A. Contributing editor Michael Byrne, an expert tile setter and consultant in Los Olivos, Calif., responds: While breezeway enclosures are good because they help shield walkways from precipitation and temperature extremes, they can also trap moisture. A floor that puddles is a nuisance and a safety hazard, and in the environment of an enclosed breezeway, chronic excess moisture can lead to mold and wood rot. So, depending on your breezeway's design and exposure, you may have to slope the walkway prior to tiling and provide a method of draining off excess water. And even without the need for a slope, scuppers, or a drain, retrofitting this installation for tiling will still require a waterproofing/crack-isolation membrane applied to the slab. Finally, if the crack in the concrete exceeds 1/8 inch wide or results in uneven concrete surfaces, the walkway should not be tiled at all.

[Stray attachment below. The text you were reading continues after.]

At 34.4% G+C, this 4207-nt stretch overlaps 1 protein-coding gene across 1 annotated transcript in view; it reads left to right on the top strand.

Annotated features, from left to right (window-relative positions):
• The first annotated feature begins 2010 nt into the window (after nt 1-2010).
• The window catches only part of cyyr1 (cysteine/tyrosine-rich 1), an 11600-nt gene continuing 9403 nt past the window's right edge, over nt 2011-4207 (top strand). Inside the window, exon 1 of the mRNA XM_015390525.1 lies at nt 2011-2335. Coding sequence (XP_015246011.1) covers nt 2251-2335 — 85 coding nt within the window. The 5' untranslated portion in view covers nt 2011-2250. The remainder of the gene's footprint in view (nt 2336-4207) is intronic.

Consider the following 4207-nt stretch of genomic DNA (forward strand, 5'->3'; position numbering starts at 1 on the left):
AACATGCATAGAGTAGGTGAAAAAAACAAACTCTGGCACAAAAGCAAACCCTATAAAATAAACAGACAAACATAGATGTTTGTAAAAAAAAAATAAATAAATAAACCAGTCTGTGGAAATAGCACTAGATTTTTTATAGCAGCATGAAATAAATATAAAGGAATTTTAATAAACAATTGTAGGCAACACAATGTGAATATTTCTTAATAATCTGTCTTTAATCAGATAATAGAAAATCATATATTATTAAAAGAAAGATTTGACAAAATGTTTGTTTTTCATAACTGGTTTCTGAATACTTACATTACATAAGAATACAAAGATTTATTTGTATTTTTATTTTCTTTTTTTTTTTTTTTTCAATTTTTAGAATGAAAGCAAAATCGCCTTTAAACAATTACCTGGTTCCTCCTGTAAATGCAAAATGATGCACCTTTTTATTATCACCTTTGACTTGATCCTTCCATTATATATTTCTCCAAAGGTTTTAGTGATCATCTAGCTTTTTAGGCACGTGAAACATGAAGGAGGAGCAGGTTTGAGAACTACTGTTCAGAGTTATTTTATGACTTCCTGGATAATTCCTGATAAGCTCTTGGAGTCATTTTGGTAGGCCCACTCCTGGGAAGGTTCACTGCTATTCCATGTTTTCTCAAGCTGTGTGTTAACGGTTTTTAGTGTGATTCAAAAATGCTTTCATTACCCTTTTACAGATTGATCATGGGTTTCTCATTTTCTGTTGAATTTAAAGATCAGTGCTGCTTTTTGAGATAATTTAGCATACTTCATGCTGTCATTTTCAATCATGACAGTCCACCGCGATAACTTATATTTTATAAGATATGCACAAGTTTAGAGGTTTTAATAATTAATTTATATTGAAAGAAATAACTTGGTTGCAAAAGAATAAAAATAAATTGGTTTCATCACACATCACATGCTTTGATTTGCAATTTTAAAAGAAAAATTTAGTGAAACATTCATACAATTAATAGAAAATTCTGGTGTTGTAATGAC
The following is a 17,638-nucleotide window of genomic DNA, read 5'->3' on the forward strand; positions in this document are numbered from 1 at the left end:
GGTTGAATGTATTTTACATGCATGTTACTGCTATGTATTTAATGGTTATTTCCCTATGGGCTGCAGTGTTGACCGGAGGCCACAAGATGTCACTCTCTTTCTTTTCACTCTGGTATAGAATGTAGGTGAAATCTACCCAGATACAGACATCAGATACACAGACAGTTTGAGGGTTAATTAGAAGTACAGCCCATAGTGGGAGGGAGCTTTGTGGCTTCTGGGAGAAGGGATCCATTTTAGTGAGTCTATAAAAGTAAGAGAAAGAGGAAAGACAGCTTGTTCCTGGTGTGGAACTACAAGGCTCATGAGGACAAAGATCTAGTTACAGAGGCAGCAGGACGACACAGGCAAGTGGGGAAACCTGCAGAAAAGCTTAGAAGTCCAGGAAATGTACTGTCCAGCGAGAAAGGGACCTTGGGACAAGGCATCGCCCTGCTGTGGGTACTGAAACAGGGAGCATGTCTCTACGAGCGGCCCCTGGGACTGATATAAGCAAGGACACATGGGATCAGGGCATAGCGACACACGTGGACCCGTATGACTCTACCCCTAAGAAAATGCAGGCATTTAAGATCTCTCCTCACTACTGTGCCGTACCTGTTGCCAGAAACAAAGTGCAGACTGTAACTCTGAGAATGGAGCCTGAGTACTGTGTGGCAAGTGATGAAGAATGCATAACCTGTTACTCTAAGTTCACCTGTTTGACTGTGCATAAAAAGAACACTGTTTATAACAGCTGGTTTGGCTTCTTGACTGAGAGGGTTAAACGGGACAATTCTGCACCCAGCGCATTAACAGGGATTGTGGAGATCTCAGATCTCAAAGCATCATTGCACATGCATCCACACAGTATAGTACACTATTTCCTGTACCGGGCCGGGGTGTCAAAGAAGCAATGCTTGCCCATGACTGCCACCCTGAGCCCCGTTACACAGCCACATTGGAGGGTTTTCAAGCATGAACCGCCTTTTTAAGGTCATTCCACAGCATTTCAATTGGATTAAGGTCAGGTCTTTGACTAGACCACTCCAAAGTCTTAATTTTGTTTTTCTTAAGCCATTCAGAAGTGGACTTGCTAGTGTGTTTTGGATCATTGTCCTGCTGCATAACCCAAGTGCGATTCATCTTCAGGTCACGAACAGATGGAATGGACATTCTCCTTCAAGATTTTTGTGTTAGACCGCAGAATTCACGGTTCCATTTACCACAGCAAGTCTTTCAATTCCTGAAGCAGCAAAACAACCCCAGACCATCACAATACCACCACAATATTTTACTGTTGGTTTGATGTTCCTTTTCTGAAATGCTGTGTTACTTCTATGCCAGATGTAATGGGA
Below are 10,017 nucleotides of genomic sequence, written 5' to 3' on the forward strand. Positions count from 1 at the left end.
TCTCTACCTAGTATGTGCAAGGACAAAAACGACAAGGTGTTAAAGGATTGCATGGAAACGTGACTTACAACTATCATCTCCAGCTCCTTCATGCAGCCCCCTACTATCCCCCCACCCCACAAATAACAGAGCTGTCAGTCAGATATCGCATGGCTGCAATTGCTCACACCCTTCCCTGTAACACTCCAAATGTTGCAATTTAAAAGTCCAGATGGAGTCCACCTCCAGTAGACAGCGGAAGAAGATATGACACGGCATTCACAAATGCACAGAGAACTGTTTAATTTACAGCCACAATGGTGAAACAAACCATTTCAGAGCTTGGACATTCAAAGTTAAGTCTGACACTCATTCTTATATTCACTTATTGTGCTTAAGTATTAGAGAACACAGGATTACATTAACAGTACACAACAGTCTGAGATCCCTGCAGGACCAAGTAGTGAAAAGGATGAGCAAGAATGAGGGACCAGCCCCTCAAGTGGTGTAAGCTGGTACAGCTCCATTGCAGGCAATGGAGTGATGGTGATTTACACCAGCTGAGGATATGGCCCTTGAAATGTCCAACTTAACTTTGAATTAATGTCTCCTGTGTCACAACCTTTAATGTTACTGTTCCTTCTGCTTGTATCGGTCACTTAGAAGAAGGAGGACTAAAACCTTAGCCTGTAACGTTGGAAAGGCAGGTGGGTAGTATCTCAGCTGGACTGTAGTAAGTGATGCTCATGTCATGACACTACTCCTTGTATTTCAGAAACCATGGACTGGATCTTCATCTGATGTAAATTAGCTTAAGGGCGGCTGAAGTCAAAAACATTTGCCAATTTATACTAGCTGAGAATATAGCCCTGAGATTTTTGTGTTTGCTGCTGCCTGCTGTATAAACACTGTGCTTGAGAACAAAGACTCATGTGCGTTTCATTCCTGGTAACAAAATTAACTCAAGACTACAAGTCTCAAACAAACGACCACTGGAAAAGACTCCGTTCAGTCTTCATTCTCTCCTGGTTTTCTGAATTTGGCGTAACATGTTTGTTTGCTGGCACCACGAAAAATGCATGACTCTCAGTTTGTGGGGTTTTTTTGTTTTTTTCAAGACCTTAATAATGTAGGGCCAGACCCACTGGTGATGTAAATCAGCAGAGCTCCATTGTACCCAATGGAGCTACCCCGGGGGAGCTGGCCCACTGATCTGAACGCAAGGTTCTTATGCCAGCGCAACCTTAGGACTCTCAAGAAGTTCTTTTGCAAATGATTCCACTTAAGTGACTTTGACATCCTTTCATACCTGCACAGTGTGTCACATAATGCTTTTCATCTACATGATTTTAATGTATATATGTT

Flat or sloped, all exterior tiled walkways need a waterproofing membrane. If sloped, the slope should allow the walkway to self-drain. I prefer to float a crowned, bonded latex mortar fill over a concrete slab, but many walkways are finished with the tiles sloped to one side only. Drainage is needed in either case; I recommend fitting the...
to read the full article.